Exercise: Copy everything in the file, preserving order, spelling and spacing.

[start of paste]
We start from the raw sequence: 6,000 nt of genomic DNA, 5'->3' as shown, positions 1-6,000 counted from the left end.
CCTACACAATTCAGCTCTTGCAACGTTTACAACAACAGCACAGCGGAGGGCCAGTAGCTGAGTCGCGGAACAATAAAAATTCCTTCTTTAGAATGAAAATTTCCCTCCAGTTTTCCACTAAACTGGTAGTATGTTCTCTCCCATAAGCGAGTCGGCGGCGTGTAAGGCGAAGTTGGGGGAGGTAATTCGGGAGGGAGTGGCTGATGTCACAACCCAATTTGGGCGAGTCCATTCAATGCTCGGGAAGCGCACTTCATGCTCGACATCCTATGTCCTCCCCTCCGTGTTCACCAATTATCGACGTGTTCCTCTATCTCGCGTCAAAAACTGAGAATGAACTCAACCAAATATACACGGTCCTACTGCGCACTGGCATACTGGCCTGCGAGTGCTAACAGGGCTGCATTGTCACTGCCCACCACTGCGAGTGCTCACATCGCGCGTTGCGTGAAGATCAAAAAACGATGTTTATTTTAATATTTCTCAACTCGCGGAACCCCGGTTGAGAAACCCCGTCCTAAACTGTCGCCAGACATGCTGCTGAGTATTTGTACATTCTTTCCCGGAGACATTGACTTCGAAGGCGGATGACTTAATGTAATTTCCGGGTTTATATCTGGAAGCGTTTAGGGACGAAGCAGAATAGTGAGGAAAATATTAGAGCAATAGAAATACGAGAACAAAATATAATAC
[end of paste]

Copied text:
We start from the raw sequence: 6,000 nt of genomic DNA, 5'->3' as shown, positions 1-6,000 counted from the left end.
CCTACACAATTCAGCTCTTGCAACGTTTACAACAACAGCACAGCGGAGGGCCAGTAGCTGAGTCGCGGAACAATAAAAATTCCTTCTTTAGAATGAAAATTTCCCTCCAGTTTTCCACTAAACTGGTAGTATGTTCTCTCCCATAAGCGAGTCGGCGGCGTGTAAGGCGAAGTTGGGGGAGGTAATTCGGGAGGGAGTGGCTGATGTCACAACCCAATTTGGGCGAGTCCATTCAATGCTCGGGAAGCGCACTTCATGCTCGACATCCTATGTCCTCCCCTCCGTGTTCACCAATTATCGACGTGTTCCTCTATCTCGCGTCAAAAACTGAGAATGAACTCAACCAAATATACACGGTCCTACTGCGCACTGGCATACTGGCCTGCGAGTGCTAACAGGGCTGCATTGTCACTGCCCACCACTGCGAGTGCTCACATCGCGCGTTGCGTGAAGATCAAAAAACGATGTTTATTTTAATATTTCTCAACTCGCGGAACCCCGGTTGAGAAACCCCGTCCTAAACTGTCGCCAGACATGCTGCTGAGTATTTGTACATTCTTTCCCGGAGACATTGACTTCGAAGGCGGATGACTTAATGTAATTTCCGGGTTTATATCTGGAAGCGTTTAGGGACGAAGCAGAATAGTGAGGAAAATATTAGAGCAATAGAAATACGAGAACAAAATATAATAC